Fig. 1

Width reduction of a chirped pulse. Input pulse is shown on the left; central figure shows the minimum width of the pulse (after 5.5 km of travel in the fiber) due to a wavelength sweep that is equal to the inherent spectral width of the source. Pulse on the right is also shown at its minimum width at L = 2.2 km with a wavelength sweep that is 5 times larger than the inherent source bandwidth. Pulse has central wavelength λ = 1.3 μm and a spectral width Δλ = 10 Å; rms width of the input pulse is σ0 = 10 psec.

Fig. 2
Fig. 2

Dispersion of a chirped pulse at the minimum dispersion wavelength, D = 0. Input pulse is shown on the left. Central figure shows a pulse without chirp after traveling through a fiber of 100-km length with a source spectral width Δλ = 30 Å. Figure on the right shows a chirped pulse after traversing 100 km of fiber. In this case the source is assumed to be inherently monochromatic but with a linear wavelength sweep that equals the source bandwidth of the case shown in the central figure; rms input pulse width is σ0 = 1 psec in all cases.

Fig. 3
Fig. 3

Pulse dispersion at the minimum dispersion wavelength. Three pulses all have traversed 100 km of fiber. Chirp is increasing from zero on the left to δλ = Δλ in the center and δλ = 3Δλ at the right-hand side. D = 0, Δλ = 10 Å, rms input pulse width σ0 = 1 psec.

Fig. 4
Fig. 4

Dependence of rms width of a chirped pulse on fiber length. Curve C = −V belongs to a pulse whose chirp causes its width to grow monotically. Curve C = V belongs to a chirped pulse whose width decreases initially. Source wavelength λ = 1.5 μm, inherent spectral width Δλ = 10 Å, wavelength sweep δλ = 10 Å. Input rms pulse width σ0 = 10 psec.

Fig. 5
Fig. 5

Same as Fig. 4 with σ0 = 20 psec.

Fig. 6
Fig. 6

Same as Fig. 4 with σ0 = 50 psec.

Fig. 7
Fig. 7

Left: ratio of minimum rms pulse width to input pulse width as a function of the relative wavelength sweep. Right: fiber length at which minimum pulse width is reached as a function of relative wavelength sweep. Source wavelength λ = 1.5 μm, source width Δλ = 10 Å, input pulse width σ0 = 10 psec.

Fig. 8
Fig. 8

Same as Fig. 4 for λ = 1.3 μm.

Fig. 9
Fig. 9

Same as Fig. 7 for λ = 1.3 μm.

Equations (35)

Equations on this page are rendered with MathJax. Learn more.

ψ 0 ( t ) = A ( t ) exp [ i ( Δ ω 2 T t 2 + ω 0 t ) ] .
ω i ( t ) = Δ ω T t + ω 0 .
ϕ 0 ( ω ) = 1 2 π - A ( t ) × exp [ i ( Δ ω 2 T t 2 + ω 0 t ) ] exp ( - i ω t ) d t ,
ϕ 0 ( ω ) ϕ 0 * ( ω ) = 1 ( 2 π ) 2 - d t - d t R ( t - t ) × exp { i Δ ω 2 T ( t 2 - t 2 ) + i [ ω 0 ( t - t ) - ω t + ω t ] }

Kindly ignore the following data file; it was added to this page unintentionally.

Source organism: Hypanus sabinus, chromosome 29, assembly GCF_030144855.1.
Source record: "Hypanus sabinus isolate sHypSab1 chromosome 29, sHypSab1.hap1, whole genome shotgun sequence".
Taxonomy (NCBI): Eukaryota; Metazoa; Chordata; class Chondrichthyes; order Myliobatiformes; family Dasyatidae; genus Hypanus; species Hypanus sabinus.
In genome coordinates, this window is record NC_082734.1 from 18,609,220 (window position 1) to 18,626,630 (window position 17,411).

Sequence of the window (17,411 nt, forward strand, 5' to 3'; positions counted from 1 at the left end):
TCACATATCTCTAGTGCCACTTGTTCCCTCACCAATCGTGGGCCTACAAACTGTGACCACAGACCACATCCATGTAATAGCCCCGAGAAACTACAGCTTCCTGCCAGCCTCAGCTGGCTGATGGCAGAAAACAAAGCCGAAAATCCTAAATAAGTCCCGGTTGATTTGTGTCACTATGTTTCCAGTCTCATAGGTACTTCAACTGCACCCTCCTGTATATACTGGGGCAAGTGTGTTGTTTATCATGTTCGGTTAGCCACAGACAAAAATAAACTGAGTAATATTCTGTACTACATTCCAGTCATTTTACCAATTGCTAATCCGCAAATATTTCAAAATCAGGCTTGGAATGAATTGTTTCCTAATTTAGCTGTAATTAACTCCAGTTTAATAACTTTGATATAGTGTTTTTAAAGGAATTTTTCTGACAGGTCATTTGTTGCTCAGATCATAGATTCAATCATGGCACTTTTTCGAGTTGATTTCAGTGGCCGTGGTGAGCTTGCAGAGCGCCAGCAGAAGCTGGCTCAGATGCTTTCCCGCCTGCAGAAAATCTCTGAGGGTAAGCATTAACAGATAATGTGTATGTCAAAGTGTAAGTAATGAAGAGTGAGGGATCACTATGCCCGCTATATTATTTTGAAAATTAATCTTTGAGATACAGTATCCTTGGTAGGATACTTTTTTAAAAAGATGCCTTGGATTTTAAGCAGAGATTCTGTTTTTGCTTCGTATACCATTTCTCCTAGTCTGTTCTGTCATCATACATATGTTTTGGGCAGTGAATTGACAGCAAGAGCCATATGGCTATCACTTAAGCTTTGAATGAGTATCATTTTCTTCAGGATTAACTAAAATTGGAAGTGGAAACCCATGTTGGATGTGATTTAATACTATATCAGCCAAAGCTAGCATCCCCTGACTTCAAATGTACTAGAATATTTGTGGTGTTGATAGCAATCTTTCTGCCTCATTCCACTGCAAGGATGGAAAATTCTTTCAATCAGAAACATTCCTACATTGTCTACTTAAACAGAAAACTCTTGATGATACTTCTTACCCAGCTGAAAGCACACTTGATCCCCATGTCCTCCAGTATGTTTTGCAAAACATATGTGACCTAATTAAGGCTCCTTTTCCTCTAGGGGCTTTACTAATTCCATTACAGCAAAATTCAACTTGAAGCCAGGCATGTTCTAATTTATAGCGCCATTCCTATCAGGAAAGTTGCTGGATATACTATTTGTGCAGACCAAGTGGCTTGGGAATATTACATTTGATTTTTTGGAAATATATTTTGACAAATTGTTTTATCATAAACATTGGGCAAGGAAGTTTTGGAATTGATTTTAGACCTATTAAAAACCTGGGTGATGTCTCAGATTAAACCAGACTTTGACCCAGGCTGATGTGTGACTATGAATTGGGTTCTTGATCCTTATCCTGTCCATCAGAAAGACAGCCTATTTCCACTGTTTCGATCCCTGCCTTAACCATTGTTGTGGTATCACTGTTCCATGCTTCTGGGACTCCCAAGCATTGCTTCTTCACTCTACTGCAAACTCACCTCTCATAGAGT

R ( t - t ) = A ( t ) A * ( t ) .
ϕ 0 ( ω ) ϕ 0 * ( ω ) = T 2 π Δ ω R ( ω - ω Δ ω T ) × exp { i [ ω 0 - / 2 1 ( ω + ω ) ] ω - ω Δ ω T } .
ϕ ^ 0 ( ω - ω 0 ) 2 = 1 2 π - R ( u ) exp [ i ( ω - ω 0 ) u ] d u .
ϕ ^ 0 ( ω - ω 0 ) 2 P 0 W π exp [ - ( ω - ω 0 ) 2 / W 2 ]
R ( u ) = P 0 exp [ - ( u W / 2 ) 2 ] .
s ( t ) = S exp [ - ( t / T ) 2 ]
P ( 0 , t ) = ψ ( 0 , t ) 2 = s ( t ) ψ 0 ( t ) 2 .
ψ ( z , t ) = - ϕ ( ω ) exp [ i ( ω t - β z ) ] d ω
ϕ ( ω ) = 1 2 π - s 1 / 2 ( t ) ψ 0 ( t ) exp ( - i ω t ) d t = - ϕ 0 ( ω ) F ( ω - ω ) d ω .
F ( ω ) = 1 2 π - s 1 / 2 ( t ) exp ( - i ω t ) d t = ( S / 2 π ) 1 / 2 T exp [ - / 2 1 ( T ω ) 2 ] .
P ( z , t ) = ψ ( z , t ) 2 ,
P ( z , t ) = - - ϕ ( ω ) ϕ * ( ω ) · exp { i [ ( ω - ω ) t - ( β - β ) ] } d ω d ω .
ϕ ( ω ) ϕ * ( ω ) = - - ϕ 0 ( ω ) ϕ 0 * ( ω ) × F ( ω - ω ) F * ( ω - ω ) d ω d ω .
ϕ ( ω ) ϕ * ( ω ) = P 0 S 2 π T 2 { 1 + T 2 [ W 2 + ( Δ ω ) 2 ] } 1 / 2 · exp { - T 2 [ ( 1 + 1 2 T 2 W 2 ) ( ω - ω ) 2 2 + ( ω - ω 0 ) ( ω - ω 0 ) + i ( ω + ω ' 2 - ω 0 ) ( ω - ω ) Δ ω T ] 1 + T 2 [ W 2 + ( Δ ω ) 2 ] } .
P ( z , t ) = - G ( z , x ) exp ( i t - β ˙ z T x ) d x ,
G ( z , x ) = P 0 S 2 π exp { - 1 + V 2 4 ( 1 + V 2 + C 2 ) x 2 } exp ( - i B x 3 / 4 ) [ 1 + 3 i B x ( 1 + V 2 + C 2 ) ] 1 / 2 · exp { [ 1 2 C + D ( 1 + V 2 + C 2 ) ] 2 x 2 [ 1 + 3 i B x ( 1 + V 2 + C 2 ) ] ( 1 + V 2 + C 2 ) }
V = W T ,             x = T ω ,
C = T Δ ω ,             D = β ¨ z 2 T 2 ,             B = β z 6 T 3 .
P ( z , t ) = S P 0 [ ( 1 + 2 D C ) 2 + 4 D 2 ( 1 + V 2 ) ] 1 / 2 · exp [ - ( t - β ˙ z T ) 2 ( 1 + 2 D C ) 2 + 4 D 2 ( 1 + V 2 ) ] .
σ = { - t 2 P ( z , t ) d t / - P ( z , t ) d t - [ - t P ( z , t ) d t / - P ( z , t ) d t ] 2 } 1 / 2 .
σ = [ ( - T 2 d 2 G d x 2 G - 1 ) x = 0 - ( i T d G d x G - 1 ) x = 0 2 ] 1 / 2 .
σ = σ 0 [ ( 1 + 2 D C ) 2 + 4 D 2 ( 1 + V 2 ) + 9 B 2 ( 1 + V 2 + C 2 ) 2 ] 1 / 2 .
σ 0 = T / 2 .
D min = - C 2 ( 1 + V 2 + C 2 ) .
σ min = σ 0 ( 1 + V 2 1 + V 2 + C 2 ) 1 / 2 .
z min = - C T 2 β ¨ ( 1 + V 2 + C 2 ) .
D 1 = C 1 + V 2 + C 2 .
( D 1 ) max = - 1 2 ( 1 + V 2 ) 1 / 2 ,
C = ( 1 + V 2 ) 1 / 2 .
σ / ( σ 0 ) = 2 .
σ σ 0 2 D ( 1 + V 2 + C 2 ) 1 / 2 .

Metrics